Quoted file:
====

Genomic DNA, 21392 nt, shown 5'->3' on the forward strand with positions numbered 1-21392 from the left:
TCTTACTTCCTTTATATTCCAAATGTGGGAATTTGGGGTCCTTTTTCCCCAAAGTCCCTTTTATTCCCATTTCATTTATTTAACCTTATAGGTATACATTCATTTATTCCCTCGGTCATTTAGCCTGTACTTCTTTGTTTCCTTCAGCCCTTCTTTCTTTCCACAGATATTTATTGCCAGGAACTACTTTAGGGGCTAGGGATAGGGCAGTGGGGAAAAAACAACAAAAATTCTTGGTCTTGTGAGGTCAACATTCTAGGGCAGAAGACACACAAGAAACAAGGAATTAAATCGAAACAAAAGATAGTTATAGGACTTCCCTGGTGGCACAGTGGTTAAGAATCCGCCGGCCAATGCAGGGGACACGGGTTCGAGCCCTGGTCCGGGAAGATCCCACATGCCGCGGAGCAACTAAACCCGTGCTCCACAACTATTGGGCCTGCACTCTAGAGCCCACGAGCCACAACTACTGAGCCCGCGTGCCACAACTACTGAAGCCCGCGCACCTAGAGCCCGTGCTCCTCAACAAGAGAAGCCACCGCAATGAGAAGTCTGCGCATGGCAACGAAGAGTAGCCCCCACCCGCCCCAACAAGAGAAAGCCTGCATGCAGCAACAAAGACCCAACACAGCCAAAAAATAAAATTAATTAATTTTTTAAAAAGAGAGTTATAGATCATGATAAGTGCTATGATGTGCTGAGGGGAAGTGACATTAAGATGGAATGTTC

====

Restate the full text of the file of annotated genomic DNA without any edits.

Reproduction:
Genomic DNA, 21392 nt, shown 5'->3' on the forward strand with positions numbered 1-21392 from the left:
TCTTACTTCCTTTATATTCCAAATGTGGGAATTTGGGGTCCTTTTTCCCCAAAGTCCCTTTTATTCCCATTTCATTTATTTAACCTTATAGGTATACATTCATTTATTCCCTCGGTCATTTAGCCTGTACTTCTTTGTTTCCTTCAGCCCTTCTTTCTTTCCACAGATATTTATTGCCAGGAACTACTTTAGGGGCTAGGGATAGGGCAGTGGGGAAAAAACAACAAAAATTCTTGGTCTTGTGAGGTCAACATTCTAGGGCAGAAGACACACAAGAAACAAGGAATTAAATCGAAACAAAAGATAGTTATAGGACTTCCCTGGTGGCACAGTGGTTAAGAATCCGCCGGCCAATGCAGGGGACACGGGTTCGAGCCCTGGTCCGGGAAGATCCCACATGCCGCGGAGCAACTAAACCCGTGCTCCACAACTATTGGGCCTGCACTCTAGAGCCCACGAGCCACAACTACTGAGCCCGCGTGCCACAACTACTGAAGCCCGCGCACCTAGAGCCCGTGCTCCTCAACAAGAGAAGCCACCGCAATGAGAAGTCTGCGCATGGCAACGAAGAGTAGCCCCCACCCGCCCCAACAAGAGAAAGCCTGCATGCAGCAACAAAGACCCAACACAGCCAAAAAATAAAATTAATTAATTTTTTAAAAAGAGAGTTATAGATCATGATAAGTGCTATGATGTGCTGAGGGGAAGTGACATTAAGATGGAATGTTC